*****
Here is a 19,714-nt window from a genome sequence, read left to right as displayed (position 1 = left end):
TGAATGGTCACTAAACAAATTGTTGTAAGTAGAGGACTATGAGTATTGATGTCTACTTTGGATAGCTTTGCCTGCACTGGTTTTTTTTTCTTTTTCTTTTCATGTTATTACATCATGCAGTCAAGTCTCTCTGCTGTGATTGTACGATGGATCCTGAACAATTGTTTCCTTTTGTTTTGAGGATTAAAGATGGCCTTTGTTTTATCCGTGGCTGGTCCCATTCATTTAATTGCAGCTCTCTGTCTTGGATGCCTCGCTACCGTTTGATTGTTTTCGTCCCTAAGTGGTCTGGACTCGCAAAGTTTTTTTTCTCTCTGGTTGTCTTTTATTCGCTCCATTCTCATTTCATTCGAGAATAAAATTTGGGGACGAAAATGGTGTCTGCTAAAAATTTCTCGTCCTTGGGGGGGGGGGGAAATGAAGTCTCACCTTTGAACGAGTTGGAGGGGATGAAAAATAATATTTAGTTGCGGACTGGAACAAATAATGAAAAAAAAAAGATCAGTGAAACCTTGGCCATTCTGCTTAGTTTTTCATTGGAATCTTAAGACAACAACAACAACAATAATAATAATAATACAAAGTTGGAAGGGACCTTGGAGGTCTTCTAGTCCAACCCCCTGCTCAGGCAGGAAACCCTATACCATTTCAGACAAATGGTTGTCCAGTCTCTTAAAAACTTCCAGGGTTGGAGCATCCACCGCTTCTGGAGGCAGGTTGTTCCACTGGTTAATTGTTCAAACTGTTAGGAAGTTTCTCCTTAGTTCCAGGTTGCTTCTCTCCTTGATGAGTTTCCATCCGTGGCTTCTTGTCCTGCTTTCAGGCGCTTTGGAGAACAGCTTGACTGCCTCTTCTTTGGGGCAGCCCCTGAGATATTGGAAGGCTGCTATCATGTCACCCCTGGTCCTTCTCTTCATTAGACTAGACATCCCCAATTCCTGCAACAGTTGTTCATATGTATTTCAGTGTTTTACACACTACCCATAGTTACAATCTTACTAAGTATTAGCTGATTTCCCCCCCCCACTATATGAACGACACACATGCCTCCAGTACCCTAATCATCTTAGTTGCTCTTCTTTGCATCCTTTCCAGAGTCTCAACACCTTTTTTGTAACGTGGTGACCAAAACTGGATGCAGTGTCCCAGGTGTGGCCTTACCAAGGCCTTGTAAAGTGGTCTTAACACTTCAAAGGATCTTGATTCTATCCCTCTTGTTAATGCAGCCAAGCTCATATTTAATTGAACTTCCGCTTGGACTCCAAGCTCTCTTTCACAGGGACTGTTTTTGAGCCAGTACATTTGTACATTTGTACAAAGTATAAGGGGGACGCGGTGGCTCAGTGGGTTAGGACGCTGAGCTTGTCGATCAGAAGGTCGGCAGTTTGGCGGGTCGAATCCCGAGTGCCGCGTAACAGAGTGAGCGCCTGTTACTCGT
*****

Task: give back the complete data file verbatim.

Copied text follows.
Here is a 19,714-nt window from a genome sequence, read left to right as displayed (position 1 = left end):
TGAATGGTCACTAAACAAATTGTTGTAAGTAGAGGACTATGAGTATTGATGTCTACTTTGGATAGCTTTGCCTGCACTGGTTTTTTTTTCTTTTTCTTTTCATGTTATTACATCATGCAGTCAAGTCTCTCTGCTGTGATTGTACGATGGATCCTGAACAATTGTTTCCTTTTGTTTTGAGGATTAAAGATGGCCTTTGTTTTATCCGTGGCTGGTCCCATTCATTTAATTGCAGCTCTCTGTCTTGGATGCCTCGCTACCGTTTGATTGTTTTCGTCCCTAAGTGGTCTGGACTCGCAAAGTTTTTTTTCTCTCTGGTTGTCTTTTATTCGCTCCATTCTCATTTCATTCGAGAATAAAATTTGGGGACGAAAATGGTGTCTGCTAAAAATTTCTCGTCCTTGGGGGGGGGGGGAAATGAAGTCTCACCTTTGAACGAGTTGGAGGGGATGAAAAATAATATTTAGTTGCGGACTGGAACAAATAATGAAAAAAAAAAGATCAGTGAAACCTTGGCCATTCTGCTTAGTTTTTCATTGGAATCTTAAGACAACAACAACAACAATAATAATAATAATACAAAGTTGGAAGGGACCTTGGAGGTCTTCTAGTCCAACCCCCTGCTCAGGCAGGAAACCCTATACCATTTCAGACAAATGGTTGTCCAGTCTCTTAAAAACTTCCAGGGTTGGAGCATCCACCGCTTCTGGAGGCAGGTTGTTCCACTGGTTAATTGTTCAAACTGTTAGGAAGTTTCTCCTTAGTTCCAGGTTGCTTCTCTCCTTGATGAGTTTCCATCCGTGGCTTCTTGTCCTGCTTTCAGGCGCTTTGGAGAACAGCTTGACTGCCTCTTCTTTGGGGCAGCCCCTGAGATATTGGAAGGCTGCTATCATGTCACCCCTGGTCCTTCTCTTCATTAGACTAGACATCCCCAATTCCTGCAACAGTTGTTCATATGTATTTCAGTGTTTTACACACTACCCATAGTTACAATCTTACTAAGTATTAGCTGATTTCCCCCCCCCACTATATGAACGACACACATGCCTCCAGTACCCTAATCATCTTAGTTGCTCTTCTTTGCATCCTTTCCAGAGTCTCAACACCTTTTTTGTAACGTGGTGACCAAAACTGGATGCAGTGTCCCAGGTGTGGCCTTACCAAGGCCTTGTAAAGTGGTCTTAACACTTCAAAGGATCTTGATTCTATCCCTCTTGTTAATGCAGCCAAGCTCATATTTAATTGAACTTCCGCTTGGACTCCAAGCTCTCTTTCACAGGGACTGTTTTTGAGCCAGTACATTTGTACATTTGTACAAAGTATAAGGGGGACGCGGTGGCTCAGTGGGTTAGGACGCTGAGCTTGTCGATCAGAAGGTCGGCAGTTTGGCGGGTCGAATCCCGAGTGCCGCGTAACAGAGTGAGCGCCTGTTACTCGT